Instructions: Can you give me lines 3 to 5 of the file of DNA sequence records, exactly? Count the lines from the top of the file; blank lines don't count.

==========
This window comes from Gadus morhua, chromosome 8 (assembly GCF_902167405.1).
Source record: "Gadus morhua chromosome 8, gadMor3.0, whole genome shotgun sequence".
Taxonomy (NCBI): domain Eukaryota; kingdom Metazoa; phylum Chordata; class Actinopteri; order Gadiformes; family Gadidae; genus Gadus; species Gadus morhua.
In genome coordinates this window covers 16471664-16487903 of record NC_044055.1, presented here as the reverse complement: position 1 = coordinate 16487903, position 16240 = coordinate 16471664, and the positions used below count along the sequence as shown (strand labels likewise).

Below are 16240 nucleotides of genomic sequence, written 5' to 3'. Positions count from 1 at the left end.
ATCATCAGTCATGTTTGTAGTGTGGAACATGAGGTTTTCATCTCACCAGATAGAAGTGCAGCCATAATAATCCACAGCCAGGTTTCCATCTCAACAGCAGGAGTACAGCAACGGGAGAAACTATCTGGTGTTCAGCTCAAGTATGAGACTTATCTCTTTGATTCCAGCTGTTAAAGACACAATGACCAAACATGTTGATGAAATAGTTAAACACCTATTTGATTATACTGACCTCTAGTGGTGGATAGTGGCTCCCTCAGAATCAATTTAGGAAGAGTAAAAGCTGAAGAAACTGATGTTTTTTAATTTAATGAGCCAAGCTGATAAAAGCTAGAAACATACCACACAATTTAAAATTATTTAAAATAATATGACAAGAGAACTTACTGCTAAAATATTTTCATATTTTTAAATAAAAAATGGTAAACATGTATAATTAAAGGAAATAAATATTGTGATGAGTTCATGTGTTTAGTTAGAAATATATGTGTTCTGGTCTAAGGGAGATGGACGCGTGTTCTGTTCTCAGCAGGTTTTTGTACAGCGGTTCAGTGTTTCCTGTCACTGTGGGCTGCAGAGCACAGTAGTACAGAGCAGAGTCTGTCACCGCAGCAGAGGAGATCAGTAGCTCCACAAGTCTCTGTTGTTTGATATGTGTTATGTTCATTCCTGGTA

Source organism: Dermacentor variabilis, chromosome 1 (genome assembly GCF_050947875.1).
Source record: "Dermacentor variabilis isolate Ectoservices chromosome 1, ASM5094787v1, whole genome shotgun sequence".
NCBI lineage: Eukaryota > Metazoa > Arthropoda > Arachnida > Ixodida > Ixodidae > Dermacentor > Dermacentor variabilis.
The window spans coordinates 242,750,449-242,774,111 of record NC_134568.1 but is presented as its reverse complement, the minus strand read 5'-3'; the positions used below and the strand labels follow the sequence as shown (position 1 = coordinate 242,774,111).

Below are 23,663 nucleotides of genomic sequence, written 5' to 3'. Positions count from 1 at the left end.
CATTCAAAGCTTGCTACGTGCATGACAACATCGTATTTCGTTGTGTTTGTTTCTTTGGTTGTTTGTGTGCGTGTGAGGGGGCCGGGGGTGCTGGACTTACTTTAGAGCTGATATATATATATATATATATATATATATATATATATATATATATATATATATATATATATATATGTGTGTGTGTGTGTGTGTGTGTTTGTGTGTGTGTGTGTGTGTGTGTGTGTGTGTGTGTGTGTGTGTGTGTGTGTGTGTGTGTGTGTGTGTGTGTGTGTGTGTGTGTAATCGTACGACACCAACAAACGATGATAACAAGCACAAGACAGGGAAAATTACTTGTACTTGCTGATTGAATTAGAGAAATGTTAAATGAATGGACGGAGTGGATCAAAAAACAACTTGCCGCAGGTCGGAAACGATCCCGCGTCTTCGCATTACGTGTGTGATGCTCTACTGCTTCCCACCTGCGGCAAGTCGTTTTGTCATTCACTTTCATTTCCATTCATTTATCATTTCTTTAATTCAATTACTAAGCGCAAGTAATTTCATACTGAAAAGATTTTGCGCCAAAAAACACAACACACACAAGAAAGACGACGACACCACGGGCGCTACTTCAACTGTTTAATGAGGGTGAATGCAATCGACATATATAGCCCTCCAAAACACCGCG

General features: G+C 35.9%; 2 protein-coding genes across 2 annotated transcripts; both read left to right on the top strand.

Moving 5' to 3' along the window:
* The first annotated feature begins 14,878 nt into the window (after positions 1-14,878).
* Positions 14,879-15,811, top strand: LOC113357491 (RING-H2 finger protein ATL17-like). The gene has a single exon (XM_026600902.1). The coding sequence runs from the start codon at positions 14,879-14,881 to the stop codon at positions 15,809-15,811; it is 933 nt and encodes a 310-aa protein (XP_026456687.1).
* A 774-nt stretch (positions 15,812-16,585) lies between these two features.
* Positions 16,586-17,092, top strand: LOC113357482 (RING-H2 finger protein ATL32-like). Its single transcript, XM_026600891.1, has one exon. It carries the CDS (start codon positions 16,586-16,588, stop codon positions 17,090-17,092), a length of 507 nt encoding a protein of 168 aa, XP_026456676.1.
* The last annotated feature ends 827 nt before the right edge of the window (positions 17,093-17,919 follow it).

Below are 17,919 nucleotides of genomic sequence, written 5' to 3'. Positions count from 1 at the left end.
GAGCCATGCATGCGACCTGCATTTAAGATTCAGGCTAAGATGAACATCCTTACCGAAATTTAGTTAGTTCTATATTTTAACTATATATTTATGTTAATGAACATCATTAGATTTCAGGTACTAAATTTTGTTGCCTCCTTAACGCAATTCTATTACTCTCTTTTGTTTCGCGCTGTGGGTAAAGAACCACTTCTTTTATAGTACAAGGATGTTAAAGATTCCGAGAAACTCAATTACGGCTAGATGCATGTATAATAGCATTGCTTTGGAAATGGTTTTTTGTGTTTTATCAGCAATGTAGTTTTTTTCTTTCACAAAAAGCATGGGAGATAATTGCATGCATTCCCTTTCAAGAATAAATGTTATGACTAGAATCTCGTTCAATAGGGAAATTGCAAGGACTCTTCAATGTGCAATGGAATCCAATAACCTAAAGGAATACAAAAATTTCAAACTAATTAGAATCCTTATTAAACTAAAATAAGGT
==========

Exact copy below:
Taxonomy (NCBI): domain Eukaryota; kingdom Metazoa; phylum Chordata; class Actinopteri; order Gadiformes; family Gadidae; genus Gadus; species Gadus morhua.
In genome coordinates this window covers 16471664-16487903 of record NC_044055.1, presented here as the reverse complement: position 1 = coordinate 16487903, position 16240 = coordinate 16471664, and the positions used below count along the sequence as shown (strand labels likewise).

Below are 16240 nucleotides of genomic sequence, written 5' to 3'. Positions count from 1 at the left end.